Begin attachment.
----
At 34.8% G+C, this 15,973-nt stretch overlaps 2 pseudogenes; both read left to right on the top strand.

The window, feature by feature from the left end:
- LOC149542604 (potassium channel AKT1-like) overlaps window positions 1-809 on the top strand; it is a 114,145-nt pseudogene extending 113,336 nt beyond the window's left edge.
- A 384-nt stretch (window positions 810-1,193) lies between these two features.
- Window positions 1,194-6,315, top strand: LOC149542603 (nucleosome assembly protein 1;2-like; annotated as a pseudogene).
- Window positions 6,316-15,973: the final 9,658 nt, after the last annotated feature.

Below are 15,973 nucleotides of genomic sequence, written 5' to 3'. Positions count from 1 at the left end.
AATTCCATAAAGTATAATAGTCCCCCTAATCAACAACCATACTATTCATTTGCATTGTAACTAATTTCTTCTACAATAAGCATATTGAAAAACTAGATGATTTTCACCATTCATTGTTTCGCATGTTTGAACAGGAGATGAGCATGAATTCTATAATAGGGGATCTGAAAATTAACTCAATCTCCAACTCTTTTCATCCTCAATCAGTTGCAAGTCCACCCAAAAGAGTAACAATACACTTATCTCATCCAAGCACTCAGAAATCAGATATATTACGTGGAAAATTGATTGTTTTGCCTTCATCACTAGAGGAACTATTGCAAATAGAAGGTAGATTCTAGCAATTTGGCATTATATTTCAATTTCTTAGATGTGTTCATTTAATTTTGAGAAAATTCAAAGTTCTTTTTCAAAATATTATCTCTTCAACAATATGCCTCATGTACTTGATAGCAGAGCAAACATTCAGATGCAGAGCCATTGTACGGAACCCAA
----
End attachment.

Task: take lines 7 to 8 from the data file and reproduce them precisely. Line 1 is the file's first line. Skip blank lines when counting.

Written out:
Below are 15,973 nucleotides of genomic sequence, written 5' to 3'. Positions count from 1 at the left end.
AATTCCATAAAGTATAATAGTCCCCCTAATCAACAACCATACTATTCATTTGCATTGTAACTAATTTCTTCTACAATAAGCATATTGAAAAACTAGATGATTTTCACCATTCATTGTTTCGCATGTTTGAACAGGAGATGAGCATGAATTCTATAATAGGGGATCTGAAAATTAACTCAATCTCCAACTCTTTTCATCCTCAATCAGTTGCAAGTCCACCCAAAAGAGTAACAATACACTTATCTCATCCAAGCACTCAGAAATCAGATATATTACGTGGAAAATTGATTGTTTTGCCTTCATCACTAGAGGAACTATTGCAAATAGAAGGTAGATTCTAGCAATTTGGCATTATATTTCAATTTCTTAGATGTGTTCATTTAATTTTGAGAAAATTCAAAGTTCTTTTTCAAAATATTATCTCTTCAACAATATGCCTCATGTACTTGATAGCAGAGCAAACATTCAGATGCAGAGCCATTGTACGGAACCCAA